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Grandstand insurance draws debate

Lawrie Skolrood, Vernon deputy fire chief, discusses the investigation at the Kin Race Track grandstand. - Lisa Vander Velde/Morning Star
Lawrie Skolrood, Vernon deputy fire chief, discusses the investigation at the Kin Race Track grandstand.
— image credit: Lisa Vander Velde/Morning Star

How insurance money will be spent is unknown after fire destroyed Kin Race Track’s grandstand.

Any insurance money from Wednesday’s blaze will go to the City of Vernon, which owns the 43rd Avenue property, and not the Okanagan Equestrian Society, which uses the site and was responsible for maintaining the grandstand.

“We anticipate it could be further fodder for future legal action but we’re choosing to be optimistic that something can be reached,” said Ed Woolley, society spokesperson.

“We have started negotiations with them and we will see what happens.”

The society has been pursuing legal action against the city and the Regional District of North Okanagan to use the property since a 2010 eviction.

Given the ongoing conflict, Woolley admits some society members are concerned the city will not invest the insurance money in a new grandstand.

City officials are saying little about building insurance.

“Any comment on this would be premature,” said Will Pearce, chief administrative officer.

“We will need direction from council who will need thorough background information.”

The society did not have content insurance for items stored in the grandstand, including some used televisions and a 20-year-old sound system.

The society recently announced there would be no Vernon Racing Days this summer and now the fire puts the 2015 season in doubt.

“There is a possibility around a temporary grandstand and we would have to work out something electrical for the betting machines,” said Woolley.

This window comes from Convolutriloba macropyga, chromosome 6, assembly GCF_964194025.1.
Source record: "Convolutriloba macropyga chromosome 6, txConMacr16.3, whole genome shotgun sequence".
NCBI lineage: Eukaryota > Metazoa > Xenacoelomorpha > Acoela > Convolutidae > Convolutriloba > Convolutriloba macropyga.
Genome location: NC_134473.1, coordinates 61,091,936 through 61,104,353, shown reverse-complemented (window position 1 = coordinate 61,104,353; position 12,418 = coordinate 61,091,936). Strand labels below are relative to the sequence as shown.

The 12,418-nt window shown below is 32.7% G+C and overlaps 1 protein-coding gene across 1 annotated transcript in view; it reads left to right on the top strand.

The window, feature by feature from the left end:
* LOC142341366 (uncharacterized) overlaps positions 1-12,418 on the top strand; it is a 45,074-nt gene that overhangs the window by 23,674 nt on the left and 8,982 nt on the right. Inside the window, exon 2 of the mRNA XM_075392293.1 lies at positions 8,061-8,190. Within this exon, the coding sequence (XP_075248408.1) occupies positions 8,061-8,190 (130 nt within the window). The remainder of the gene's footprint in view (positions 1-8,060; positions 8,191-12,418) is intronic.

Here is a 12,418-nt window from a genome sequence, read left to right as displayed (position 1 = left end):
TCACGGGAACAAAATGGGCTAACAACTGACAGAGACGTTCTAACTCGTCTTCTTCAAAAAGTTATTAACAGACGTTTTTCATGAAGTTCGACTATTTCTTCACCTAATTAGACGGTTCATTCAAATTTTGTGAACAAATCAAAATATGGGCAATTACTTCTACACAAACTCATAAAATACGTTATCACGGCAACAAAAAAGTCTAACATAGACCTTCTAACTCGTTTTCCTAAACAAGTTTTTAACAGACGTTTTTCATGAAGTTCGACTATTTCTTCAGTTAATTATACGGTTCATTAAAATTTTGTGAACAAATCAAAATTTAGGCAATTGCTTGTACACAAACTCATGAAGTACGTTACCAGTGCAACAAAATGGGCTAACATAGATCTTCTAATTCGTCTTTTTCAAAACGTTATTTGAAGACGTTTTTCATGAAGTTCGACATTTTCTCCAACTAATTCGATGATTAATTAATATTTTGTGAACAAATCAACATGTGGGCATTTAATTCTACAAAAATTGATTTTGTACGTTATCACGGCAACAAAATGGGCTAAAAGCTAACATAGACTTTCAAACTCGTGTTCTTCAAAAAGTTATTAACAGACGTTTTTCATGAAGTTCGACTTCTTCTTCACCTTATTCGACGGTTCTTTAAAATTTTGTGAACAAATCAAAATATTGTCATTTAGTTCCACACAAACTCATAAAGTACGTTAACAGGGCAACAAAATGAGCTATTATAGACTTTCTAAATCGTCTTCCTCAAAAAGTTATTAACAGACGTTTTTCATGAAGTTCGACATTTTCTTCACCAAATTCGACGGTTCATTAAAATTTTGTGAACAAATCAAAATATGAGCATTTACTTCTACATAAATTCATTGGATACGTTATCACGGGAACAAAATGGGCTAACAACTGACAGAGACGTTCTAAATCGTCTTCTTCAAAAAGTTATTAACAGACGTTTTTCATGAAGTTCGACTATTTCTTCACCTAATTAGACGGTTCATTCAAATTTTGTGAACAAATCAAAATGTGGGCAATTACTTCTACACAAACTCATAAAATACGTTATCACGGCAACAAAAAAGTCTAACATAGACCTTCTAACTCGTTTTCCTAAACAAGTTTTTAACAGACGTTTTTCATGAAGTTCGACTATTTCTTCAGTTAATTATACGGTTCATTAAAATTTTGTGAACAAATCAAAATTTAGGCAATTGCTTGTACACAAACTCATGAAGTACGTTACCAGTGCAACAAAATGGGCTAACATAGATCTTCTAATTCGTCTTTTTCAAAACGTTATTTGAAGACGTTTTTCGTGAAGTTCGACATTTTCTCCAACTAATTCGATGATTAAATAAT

“Right now I would say that racing next year is questionable but we haven’t had a chance to sit down and look at the options.”

Fire and police investigators were back on scene Friday after sections of the unstable structure were demolished.

“We have taken away the threat to life and limb and we are investigating the potential area of fire origin,” said Lawrie Skolrood, deputy fire chief.

The B.C. Safety Authority had issued orders regarding electrical issues in the grandstand so electricity is being considered by investigators.

“It appears the electricity was off in the building but the energy (power line) to the building was on,” said Skolrood.

Officials are unwilling to deem the blaze suspicious at this point.

“We want to be absolutely sure,” said Skolrood, adding that he is aware of speculation about the recent rash of arsons in Vernon.

“There’s no specific evidence that links any of those yet.”

Residents are still being asked to provide any photographs or video of the fire because they may provide useful details to investigators.

“Anyone with information, we will gladly take that too,” said Gord Molendyk, RCMP spokesperson.

 

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